CHARLESTON, W.Va. -- Four West Virginians who appear to have exceeded overall limits on political donations may not have to worry about those limits the next time around.
The U.S. Supreme Court recently heard arguments in a case that could invalidate the aggregate limits on contributions to federal candidates.
Currently, a person cannot give more than a total of $48,600 to federal candidates and $74,600 to parties and political action committees in any two-year election cycle. Those limits apply no matter how many candidates or committees a person gives to.
The case, McCutcheon v. Federal Election Commission, has been billed as a kind of sequel to the Citizens United, the 2010 case that struck down limits on independent political spending by corporations and unions.
Shaun McCutcheon, the CEO of an Alabama company that makes electrical systems for mines, sued the FEC. McCutcheon said that by limiting the total amount he could spend on campaigns the law was unduly infringing on his First Amendment freedom of speech.
McCutcheon did not challenge the limit on contributions to individual candidates, which is currently $2,600 per election, just the limit on total spending.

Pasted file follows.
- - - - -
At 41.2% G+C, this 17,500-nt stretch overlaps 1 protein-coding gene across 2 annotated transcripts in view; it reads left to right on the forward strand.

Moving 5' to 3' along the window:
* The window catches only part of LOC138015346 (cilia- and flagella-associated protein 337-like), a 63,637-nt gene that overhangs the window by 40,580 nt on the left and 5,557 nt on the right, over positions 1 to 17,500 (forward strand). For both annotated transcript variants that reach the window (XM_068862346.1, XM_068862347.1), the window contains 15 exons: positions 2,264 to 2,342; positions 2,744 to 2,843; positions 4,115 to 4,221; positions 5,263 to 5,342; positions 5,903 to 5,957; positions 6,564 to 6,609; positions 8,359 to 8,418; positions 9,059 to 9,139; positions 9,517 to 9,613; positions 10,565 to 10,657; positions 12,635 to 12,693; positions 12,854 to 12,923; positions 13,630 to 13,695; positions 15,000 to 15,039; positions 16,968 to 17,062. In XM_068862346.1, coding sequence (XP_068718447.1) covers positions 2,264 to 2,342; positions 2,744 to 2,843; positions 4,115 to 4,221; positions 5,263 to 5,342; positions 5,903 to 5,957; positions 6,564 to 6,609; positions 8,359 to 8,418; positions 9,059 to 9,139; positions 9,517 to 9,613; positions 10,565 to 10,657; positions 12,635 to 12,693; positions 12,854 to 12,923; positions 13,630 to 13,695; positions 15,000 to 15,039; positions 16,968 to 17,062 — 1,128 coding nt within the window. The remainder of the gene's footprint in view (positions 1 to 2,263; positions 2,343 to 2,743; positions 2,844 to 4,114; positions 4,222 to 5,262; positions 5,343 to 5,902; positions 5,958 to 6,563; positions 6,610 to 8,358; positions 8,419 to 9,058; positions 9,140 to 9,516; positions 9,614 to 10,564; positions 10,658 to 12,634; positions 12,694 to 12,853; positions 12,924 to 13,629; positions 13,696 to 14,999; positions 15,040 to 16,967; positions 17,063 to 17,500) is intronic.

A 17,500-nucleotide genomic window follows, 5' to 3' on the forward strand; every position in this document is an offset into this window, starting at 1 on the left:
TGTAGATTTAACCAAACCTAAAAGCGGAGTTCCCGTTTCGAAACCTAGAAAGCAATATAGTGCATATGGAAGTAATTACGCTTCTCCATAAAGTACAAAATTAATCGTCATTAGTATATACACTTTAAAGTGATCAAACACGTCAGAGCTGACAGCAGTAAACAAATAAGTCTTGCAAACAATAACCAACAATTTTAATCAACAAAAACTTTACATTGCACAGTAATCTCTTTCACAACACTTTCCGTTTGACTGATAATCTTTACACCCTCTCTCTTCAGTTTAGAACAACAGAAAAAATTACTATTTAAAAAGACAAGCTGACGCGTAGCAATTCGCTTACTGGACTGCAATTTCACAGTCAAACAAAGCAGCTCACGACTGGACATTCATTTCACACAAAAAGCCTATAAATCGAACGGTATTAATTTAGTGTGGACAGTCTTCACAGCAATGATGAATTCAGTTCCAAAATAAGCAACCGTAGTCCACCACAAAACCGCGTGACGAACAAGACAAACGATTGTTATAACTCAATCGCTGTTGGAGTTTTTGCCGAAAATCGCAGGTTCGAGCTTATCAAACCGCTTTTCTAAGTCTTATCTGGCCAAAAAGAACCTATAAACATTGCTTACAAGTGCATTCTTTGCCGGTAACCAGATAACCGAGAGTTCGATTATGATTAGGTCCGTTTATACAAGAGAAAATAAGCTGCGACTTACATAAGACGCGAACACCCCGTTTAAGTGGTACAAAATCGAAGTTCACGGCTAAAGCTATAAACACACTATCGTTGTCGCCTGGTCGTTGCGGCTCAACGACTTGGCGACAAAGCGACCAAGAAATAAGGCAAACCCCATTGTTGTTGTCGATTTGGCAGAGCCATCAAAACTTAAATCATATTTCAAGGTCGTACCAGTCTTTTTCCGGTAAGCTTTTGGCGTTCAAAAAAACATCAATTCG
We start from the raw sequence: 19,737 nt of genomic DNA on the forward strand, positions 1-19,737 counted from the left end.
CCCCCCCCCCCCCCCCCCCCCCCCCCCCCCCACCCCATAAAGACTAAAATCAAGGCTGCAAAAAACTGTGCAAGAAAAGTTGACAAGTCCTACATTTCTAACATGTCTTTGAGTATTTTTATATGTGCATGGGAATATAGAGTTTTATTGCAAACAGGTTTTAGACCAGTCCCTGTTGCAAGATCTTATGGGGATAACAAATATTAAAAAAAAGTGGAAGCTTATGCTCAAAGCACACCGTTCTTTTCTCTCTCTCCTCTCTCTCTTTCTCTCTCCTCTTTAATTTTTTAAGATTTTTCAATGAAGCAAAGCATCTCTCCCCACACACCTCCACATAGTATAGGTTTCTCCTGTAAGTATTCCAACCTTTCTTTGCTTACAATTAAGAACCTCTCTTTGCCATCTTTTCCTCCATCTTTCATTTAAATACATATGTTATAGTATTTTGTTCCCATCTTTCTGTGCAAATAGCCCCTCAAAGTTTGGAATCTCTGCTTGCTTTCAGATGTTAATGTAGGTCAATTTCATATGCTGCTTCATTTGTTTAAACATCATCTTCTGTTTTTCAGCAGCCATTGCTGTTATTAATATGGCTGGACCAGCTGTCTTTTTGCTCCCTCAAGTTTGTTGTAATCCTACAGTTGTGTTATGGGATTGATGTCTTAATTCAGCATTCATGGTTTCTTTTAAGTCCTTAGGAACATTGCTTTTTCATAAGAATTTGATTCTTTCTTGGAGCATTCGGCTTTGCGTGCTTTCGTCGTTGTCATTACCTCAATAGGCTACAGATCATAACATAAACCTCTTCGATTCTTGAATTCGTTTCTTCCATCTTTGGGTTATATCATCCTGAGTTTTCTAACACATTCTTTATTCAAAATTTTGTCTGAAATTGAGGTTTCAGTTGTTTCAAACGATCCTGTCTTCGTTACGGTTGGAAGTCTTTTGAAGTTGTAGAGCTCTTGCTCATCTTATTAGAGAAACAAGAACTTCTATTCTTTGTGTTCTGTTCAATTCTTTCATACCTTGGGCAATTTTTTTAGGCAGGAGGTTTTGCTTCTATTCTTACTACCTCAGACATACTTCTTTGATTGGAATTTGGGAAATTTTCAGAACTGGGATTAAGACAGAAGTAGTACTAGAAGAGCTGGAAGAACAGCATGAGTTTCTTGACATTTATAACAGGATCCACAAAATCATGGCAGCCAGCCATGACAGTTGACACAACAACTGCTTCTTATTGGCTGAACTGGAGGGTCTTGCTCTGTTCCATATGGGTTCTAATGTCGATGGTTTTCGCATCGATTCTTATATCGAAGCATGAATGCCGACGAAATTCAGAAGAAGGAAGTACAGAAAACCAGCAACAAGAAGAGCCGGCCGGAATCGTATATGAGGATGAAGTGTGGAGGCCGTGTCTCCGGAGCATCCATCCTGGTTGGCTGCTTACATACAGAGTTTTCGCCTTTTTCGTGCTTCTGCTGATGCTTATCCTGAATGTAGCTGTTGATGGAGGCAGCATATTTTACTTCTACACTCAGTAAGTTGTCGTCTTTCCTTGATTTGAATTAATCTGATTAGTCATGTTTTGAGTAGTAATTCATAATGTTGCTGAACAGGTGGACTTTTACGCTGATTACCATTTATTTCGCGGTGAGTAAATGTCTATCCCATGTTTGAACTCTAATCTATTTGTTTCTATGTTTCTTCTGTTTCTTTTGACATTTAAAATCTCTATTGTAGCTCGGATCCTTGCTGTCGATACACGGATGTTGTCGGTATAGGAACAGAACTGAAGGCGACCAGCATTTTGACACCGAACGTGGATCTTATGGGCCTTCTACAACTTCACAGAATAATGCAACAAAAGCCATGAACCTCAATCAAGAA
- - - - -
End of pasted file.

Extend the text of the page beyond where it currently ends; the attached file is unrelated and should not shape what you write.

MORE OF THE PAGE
"By prohibiting contributions that are within the modest base limits Congress has already imposed," Erin Murphy, McCutcheon's lawyer, told the court on Oct. 8, "these limits simply seek to prevent individuals from engaging in too much First Amendment activity."
Arguing on behalf of the FEC, Solicitor General Donald Verrilli, said that the aggregate limits are necessary to combat corruption. Verrilli argued that the individual limits are toothless without the aggregate limits, because one donor could give to many candidates of the same party who could then funnel the money all to one candidate, creating the possibility of quid pro quo corruption.
"Candidates are not hermetically sealed off from each other and parties are not hermetically sealed off from candidates, "Verrilli said. "They're all on the same team."
Without the aggregate limits, Verrilli foresaw a hypothetical situation where a person could donate $3.6 million to one party by giving the maximum amount to every congressional candidate and every party committee, creating the incentive for corruption and effectively drowning out the voices of smaller donors.
"If you think that a party's got to get $1.5 billion together to run a congressional campaign," Verrilli said, "and you've got a maximum of $3.6 million, that is about 450 people you need to round up. Less than 500 people can fund the whole shooting match."
The McCutcheon case could result in major changes to how elections are funded, while tangibly affecting only a handful of West Virginians. It's impossible to know how many people would spend more on campaigns if there were no aggregate limits, but in 2012 only five West Virginians brushed up against the limits, according to an analysis of federal data by the Center for Responsive Politics. That includes the four men who appear to have given in excess of the limits.